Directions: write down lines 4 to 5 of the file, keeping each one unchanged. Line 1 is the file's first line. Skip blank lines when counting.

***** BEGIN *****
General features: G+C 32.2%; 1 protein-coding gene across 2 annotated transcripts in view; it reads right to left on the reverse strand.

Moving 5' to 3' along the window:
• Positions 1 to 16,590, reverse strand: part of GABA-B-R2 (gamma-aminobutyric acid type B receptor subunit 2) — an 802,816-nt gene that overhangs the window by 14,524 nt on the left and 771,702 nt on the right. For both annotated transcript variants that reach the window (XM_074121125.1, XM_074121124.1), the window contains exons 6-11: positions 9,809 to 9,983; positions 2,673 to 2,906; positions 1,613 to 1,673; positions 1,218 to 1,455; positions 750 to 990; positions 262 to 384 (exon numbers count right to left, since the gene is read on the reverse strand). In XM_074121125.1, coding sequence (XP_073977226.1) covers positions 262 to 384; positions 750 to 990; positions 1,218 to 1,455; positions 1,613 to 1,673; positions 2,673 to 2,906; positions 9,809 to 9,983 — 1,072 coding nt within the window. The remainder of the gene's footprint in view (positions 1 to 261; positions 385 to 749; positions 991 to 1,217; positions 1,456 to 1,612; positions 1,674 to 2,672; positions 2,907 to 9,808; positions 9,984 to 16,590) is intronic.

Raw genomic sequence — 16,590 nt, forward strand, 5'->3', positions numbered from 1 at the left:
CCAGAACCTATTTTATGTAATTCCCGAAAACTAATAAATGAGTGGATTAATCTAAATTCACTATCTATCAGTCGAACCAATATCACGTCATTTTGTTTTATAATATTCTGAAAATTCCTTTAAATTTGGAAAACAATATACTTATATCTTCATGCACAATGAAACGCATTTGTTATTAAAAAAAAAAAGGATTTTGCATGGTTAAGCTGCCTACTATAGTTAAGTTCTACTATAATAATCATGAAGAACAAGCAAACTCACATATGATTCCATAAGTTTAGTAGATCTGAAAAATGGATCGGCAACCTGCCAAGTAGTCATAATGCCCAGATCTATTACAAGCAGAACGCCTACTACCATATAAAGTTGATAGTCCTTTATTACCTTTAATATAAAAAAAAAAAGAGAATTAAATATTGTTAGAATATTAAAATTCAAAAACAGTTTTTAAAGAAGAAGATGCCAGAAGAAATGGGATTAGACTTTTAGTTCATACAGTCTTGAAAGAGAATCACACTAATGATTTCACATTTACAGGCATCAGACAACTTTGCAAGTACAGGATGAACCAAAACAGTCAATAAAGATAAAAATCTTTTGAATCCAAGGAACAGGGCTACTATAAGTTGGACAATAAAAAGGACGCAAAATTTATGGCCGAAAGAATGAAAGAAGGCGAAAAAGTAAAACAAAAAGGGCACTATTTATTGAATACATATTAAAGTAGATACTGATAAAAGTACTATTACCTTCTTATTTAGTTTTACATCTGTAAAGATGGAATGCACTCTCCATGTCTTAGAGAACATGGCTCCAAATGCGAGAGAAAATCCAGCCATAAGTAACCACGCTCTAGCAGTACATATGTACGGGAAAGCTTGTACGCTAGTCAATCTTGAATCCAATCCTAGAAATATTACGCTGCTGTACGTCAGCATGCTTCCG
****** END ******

Raw genomic sequence — 16,590 nt, forward strand, 5'->3', positions numbered from 1 at the left:
CCAGAACCTATTTTATGTAATTCCCGAAAACTAATAAATGAGTGGATTAATCTAAATTCACTATCTATCAGTCGAACCAATATCACGTCATTTTGTTTTATAATATTCTGAAAATTCCTTTAAATTTGGAAAACAATATACTTATATCTTCATGCACAATGAAACGCATTTGTTATTAAAAAAAAAAAGGATTTTGCATGGTTAAGCTGCCTACTATAGTTAAGTTCTACTATAATAATCATGAAGAACAAGCAAACTCACATATGATTCCATAAGTTTAGTAGATCTGAAAAATGGATCGGCAACCTGCCAAGTAGTCATAATGCCCAGATCTATTACAAGCAGAACGCCTACTACCATATAAAGTTGATAGTCCTTTATTACCTTTAATATAAAAAAAAAAAGAGAATTAAATATTGTTAGAATATTAAAATTCAAAAACAGTTTTTAAAGAAGAAGATGCCAGAAGAAATGGGATTAGACTTTTAGTTCATACAGTCTTGAAAGAGAATCACACTAATGATTTCACATTTACAGGCATCAGACAACTTTGCAAGTACAGGATGAACCAAAACAGTCAATAAAGATAAAAATCTTTTGAATCCAAGGAACAGGGCTACTATAAGTTGGACAATAAAAAGGACGCAAAATTTATGGCCGAAAGAATGAAAGAAGGCGAAAAAGTAAAACAAAAAGGGCACTATTTATTGAATACATATTAAAGTAGATACTGATAAAAGTACTATTACCTTCTTATTTAGTTTTACATCTGTAAAGATGGAATGCACTCTCCATGTCTTAGAGAACATGGCTCCAAATGCGAGAGAAAATCCAGCCATAAGTAACCACGCTCTAGCAGTACATATGTACGGGAAAGCTTGTACGCTAGTCAATCTTGAATCCAATCCTAGAAATATTACGCTGCTGTACGTCAGCATGCTTCCG